4 Reasons Why the South Shetland Islands Are a Jewel in the Antarctic’s Crown
The fascinating South Shetland Islands offer a thrilling addition to an expedition to Antarctica. Located 75 miles (120 kilometers) off the coast of the Antarctic Peninsula, these islands, much loved and visited since the early 19th century, remain a favorite destination for historians, scientists and explorers alike. Offering incredible wildlife sightings, spectacular outdoor experiences, and sites of historic and scientific significance, this archipelago of 11 major islands promises an experience of a lifetime.
The South Shetland Islands are incredibly remote. When leaving Cape Horn, Chile, and crossing the legendary Drake Passage towards the Antarctic Archipelago, the northernmost tip of the South Shetland Islands are located approximately 480 miles (770 kilometers) away. But, as English Captain William Smith realized when he discovered them in 1819, the islands are worth the voyage. Here are four reasons why the South Shetland Islands are a jewel in Antarctica’s crown.
1. Several Islands Support Critical Breeding Colonies for Antarctic Wildlife
Vast colonies of Chinstrap Penguins dominate tiny, crescent-shaped Half Moon Island where their black silhouettes dot the snowy landscape. It’s also an important breeding spot for other Antarctic animals that are sought-after sightings, including a small population of South Polar Skuas. While trying to spot their grayish-brown forms, don’t forget to look out for Weddell and Antarctic fur seals that regularly gather together and relax on the island’s beaches.
Off the coast of King George Island, the aptly named Penguin Island is another haven for bird lovers. It possesses low, easy-access cliffs and a small peak that make ideal viewing points for observing both Chinstrap and Adélie Penguins. Mountainous Elephant Island to the east, named in honor of the elephant seals that can be spotted around the island, is also home to stunning glaciers, as well as several Chinstrap Penguin rookeries. Sometimes even Yellow-Crested Macaroni Penguins can be found on Point Wild.
2. The Archipelago Is Rich in History and Legend
One particular stretch of land on Elephant Island is named after Frank Wild, leader of the party from the Shackleton Endurance Expedition. Against all odds, the stranded crew survived a shipwreck and camped out here on the ice-covered isle for 137 days. Visitors to Point Wild will immediately spot a lone statue that honors Captain Luis Alberto Pardo Villalón, a Chilean pilot who heroically navigated the famous Drake Passage in harsh winter conditions to rescue the crew.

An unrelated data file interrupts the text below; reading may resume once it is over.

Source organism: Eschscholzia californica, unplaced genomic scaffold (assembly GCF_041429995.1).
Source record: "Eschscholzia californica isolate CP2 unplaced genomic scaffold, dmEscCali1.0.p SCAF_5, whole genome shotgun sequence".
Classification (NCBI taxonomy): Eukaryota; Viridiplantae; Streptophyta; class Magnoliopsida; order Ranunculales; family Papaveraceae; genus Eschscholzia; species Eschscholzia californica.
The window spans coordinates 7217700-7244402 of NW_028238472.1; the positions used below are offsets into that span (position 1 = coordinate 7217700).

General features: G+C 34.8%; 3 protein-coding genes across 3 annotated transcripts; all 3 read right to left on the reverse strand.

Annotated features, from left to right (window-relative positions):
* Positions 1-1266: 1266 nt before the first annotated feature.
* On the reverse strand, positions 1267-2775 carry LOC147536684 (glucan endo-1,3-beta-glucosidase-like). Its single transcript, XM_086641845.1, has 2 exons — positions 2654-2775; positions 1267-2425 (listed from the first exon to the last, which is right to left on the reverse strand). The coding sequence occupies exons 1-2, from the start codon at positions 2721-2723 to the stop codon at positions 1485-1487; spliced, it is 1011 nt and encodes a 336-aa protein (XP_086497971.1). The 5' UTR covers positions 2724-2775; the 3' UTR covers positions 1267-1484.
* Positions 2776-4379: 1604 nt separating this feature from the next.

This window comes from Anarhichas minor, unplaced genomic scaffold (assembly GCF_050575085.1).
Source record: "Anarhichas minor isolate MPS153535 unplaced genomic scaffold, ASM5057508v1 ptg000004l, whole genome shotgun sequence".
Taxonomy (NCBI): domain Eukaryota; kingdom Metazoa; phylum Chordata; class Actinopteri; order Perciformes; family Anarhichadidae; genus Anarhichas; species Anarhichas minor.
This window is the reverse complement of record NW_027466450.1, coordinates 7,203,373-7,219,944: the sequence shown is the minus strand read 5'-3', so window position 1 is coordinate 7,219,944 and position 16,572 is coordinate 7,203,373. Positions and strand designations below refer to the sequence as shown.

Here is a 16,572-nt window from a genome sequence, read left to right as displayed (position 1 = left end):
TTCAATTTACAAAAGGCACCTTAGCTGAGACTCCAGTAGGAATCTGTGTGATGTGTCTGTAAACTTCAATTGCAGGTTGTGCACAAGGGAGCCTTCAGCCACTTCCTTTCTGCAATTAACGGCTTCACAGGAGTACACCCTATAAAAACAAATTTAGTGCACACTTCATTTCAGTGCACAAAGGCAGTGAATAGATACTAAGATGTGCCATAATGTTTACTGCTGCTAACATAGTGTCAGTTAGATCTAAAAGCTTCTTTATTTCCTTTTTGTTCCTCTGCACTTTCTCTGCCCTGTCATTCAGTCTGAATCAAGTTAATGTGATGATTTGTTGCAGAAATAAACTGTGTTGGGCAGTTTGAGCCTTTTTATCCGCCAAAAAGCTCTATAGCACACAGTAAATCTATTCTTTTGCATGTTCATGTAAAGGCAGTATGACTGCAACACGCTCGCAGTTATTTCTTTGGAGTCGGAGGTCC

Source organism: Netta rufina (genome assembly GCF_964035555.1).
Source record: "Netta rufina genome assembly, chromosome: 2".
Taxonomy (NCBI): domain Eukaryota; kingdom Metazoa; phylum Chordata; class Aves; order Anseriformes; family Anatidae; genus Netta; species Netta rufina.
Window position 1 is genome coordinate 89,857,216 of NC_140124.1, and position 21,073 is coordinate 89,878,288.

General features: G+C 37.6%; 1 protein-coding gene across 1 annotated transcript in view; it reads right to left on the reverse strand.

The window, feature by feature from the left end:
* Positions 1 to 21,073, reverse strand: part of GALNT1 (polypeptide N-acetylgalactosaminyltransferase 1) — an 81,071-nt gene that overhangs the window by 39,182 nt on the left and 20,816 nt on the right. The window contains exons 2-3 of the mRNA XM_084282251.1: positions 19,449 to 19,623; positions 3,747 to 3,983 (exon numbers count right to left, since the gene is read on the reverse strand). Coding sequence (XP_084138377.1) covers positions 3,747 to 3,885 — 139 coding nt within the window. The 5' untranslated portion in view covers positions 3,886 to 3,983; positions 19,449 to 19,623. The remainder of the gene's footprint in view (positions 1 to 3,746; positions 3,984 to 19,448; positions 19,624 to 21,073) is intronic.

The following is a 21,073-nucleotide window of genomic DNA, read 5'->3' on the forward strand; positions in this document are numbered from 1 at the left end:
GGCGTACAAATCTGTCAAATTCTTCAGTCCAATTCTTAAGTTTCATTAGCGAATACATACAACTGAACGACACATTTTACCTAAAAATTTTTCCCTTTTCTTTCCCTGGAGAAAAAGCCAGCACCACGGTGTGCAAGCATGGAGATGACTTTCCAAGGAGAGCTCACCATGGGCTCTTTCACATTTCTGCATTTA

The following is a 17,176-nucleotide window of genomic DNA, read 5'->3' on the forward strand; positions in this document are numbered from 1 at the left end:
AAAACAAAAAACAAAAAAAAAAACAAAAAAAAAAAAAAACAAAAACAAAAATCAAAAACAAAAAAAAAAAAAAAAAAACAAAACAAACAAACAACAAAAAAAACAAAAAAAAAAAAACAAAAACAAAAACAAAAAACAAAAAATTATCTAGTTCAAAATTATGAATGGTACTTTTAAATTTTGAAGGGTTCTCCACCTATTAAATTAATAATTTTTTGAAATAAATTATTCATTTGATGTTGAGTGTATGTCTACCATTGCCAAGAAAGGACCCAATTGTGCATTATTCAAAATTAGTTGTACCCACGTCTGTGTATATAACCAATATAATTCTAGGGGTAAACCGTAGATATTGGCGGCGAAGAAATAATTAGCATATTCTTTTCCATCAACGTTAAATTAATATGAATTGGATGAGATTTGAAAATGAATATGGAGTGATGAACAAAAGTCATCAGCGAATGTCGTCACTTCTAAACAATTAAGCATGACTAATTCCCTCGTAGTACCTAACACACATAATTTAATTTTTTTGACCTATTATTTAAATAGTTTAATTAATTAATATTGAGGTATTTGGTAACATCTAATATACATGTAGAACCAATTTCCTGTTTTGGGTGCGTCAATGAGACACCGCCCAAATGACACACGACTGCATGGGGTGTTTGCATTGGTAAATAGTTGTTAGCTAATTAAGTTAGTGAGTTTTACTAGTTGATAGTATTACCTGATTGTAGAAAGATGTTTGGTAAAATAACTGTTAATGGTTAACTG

Speaking of history, Livingston Island was the first land discovered below the 60th parallel south, in 1819. Byers Peninsula has been recognized as a Site of Special Scientific Interest because it lays claim to the most historical sites in all of Antarctica. Today, visitors can view countless artifacts that date from the island’s discovery.
3. Hikes Through Moon-Like Landscapes and South Polar Swims on Deception Island Are Once in a Lifetime Opportunities
Deception Island lives up to its name; its secrets are concealed for visitors approaching by sea. The round land mass has a vast caldera in its center, which is actually accessible for ships. A narrow entrance to the southeast makes it one of the safest harbors in Antarctica.
After exploring the island’s unique volcanic features and hiking over the lunar-like landscape, which is rich in inky volcanic soil that contrasts with patches of ice and snow, visitors can take a refreshing dip in the Antarctic Ocean thanks to underground geothermic activity that heats the water in Pendulum Cove and various other locations.
4. Experience the Backdrop of Important Scientific Research
The Argentinian research station of Cámara Base, which is dwarfed by rocky La Morenita Hill on Half Moon Island, is one of the islands’ more picturesque facilities. In addition to studying the region’s abundant wildlife, the base’s researchers have also studied meteorological activity, physical oceanography and geochronology.
But the South Shetland Islands has more than 19 research bases, overseen by 12 different countries, scattered across the archipelago. King George Island has historically attracted the most global attention. In its three main bays, visitors find a small collection of buildings, each researching areas as diverse as biology, ecology, geology and paleontology. Some stations are seasonal, resulting in the island alternating between bustling and quiet, but many researchers live on the island throughout the year. Trinity Church, a diminutive church constructed near Russia’s Bellingshausen Station, is one of the southernmost churches in the world and recently hosted its first wedding.